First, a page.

I hack, U-Boot

During hardware assessments, it is common to come across devices implementing U-Boot. This article aims to describe what it is, why it could be interesting from an offensive perspective, and the attack surface associated with this popular bootloader.

PHP filter chains: file read from error-based oracle

The possibilities allowed by filter chains will never stop amazing us. Last time we saw that using them in a PHP file inclusion function would lead to remote code execution. Since then, another way to abuse them was published at the end of the DownUnderCTF 2022! Let's see how PHP filters can also be used to read local files when their content is not printed, thanks to an error-based oracle.

Hardware investigation of wireless keyloggers

When a hardware keylogger is found on a computer, you can assume the user account and its secrets are compromised. In this article, we will present how to get access to the data stored on both a basic keylogger and a more advanced model with Wi-Fi access.

CI/CD secrets extraction, tips and tricks

This article aims at describing how to exfiltrate secrets that are supposed to be securely stored inside CI/CD systems. For that purpose, the examples of Azure DevOps and GitHub Actions will be detailed, and the tool we developed to automate extraction will be presented.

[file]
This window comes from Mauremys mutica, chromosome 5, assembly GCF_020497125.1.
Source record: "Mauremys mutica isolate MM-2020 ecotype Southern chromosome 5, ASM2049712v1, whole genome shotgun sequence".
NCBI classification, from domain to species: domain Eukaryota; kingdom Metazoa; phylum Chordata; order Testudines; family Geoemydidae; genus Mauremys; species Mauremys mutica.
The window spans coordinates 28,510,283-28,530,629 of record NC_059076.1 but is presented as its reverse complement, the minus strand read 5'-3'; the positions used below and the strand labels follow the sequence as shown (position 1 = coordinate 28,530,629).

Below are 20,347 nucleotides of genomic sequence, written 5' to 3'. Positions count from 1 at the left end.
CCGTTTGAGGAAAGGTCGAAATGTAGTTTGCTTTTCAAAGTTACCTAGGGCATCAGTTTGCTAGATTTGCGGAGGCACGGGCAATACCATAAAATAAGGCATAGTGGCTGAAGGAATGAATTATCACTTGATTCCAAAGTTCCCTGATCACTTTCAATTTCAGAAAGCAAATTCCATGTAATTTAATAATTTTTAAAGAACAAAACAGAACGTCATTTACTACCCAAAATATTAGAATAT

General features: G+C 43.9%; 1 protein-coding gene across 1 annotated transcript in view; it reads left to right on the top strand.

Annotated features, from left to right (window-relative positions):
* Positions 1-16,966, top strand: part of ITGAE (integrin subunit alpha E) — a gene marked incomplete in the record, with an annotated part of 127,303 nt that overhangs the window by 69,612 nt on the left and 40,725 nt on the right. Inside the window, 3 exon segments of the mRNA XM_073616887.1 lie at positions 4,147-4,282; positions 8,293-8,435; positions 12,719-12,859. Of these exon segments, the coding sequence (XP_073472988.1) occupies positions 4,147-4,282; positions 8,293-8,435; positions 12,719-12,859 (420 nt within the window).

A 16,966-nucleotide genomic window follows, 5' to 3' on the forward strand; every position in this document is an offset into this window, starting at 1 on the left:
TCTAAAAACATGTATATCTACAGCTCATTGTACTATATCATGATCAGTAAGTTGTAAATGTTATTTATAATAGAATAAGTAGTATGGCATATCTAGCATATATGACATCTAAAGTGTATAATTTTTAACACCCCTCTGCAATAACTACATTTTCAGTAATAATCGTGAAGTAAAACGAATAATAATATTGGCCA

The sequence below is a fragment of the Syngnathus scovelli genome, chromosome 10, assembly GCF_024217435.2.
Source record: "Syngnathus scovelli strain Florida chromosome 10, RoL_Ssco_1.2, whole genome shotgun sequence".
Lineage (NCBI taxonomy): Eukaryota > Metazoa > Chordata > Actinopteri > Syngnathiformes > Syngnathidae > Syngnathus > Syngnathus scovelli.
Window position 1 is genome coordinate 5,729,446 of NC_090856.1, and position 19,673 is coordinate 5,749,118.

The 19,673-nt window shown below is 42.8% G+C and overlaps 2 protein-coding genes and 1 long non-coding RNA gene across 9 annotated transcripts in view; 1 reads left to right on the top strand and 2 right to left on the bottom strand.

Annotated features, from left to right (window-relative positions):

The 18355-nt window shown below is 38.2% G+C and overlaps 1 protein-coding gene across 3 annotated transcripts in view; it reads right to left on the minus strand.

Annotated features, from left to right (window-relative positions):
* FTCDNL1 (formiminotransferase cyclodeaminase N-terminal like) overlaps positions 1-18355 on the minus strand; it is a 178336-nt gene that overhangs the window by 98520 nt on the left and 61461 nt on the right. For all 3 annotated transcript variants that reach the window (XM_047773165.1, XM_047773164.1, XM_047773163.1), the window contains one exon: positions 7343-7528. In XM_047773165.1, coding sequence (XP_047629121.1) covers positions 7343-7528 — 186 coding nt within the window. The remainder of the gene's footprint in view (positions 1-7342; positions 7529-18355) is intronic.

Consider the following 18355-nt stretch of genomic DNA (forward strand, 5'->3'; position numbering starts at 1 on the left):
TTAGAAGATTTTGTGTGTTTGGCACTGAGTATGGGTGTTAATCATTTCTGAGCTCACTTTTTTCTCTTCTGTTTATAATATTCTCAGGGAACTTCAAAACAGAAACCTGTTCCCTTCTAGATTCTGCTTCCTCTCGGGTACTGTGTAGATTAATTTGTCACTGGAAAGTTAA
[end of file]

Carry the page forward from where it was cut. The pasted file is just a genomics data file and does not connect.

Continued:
Exploiting a remote heap overflow with a custom TCP stack

In November 2021 our team took part in the ZDI Pwn2Own Austin 2021 competition [1] with multiple entries. One of them successfully compromised the Western Digital MyCloudHome connected hard drive via a 0-day in the Netatalk daemon. Our exploit was unusual because triggering the vulnerability required to mess with the remote TCP stack, so we wrote our own. This blog post will provide some technical details about it.

Escaping from bhyve

Bhyve is a hypervisor for FreeBSD. This blogpost will describe how a limited OOB write vulnerability in an adapter emulator can be turned into code execution allowing to escape from the guest machine.

PrideLocker - a new fork of Babuk ESX encryptor

A few months after the leak of Babuk source code in September 2021, new ransomware families with very similar capabilities already seem to emerge. During an incident response, Synacktiv's CSIRT detected a new ESX encryptor dubbed PrideLocker that is based on Babuk ESX encryptor, with new additions. This article provides an in-depth analysis of PrideLocker, and a method using IDAPython to decrypt its strings, as well as tips to detect its encryption capabilities.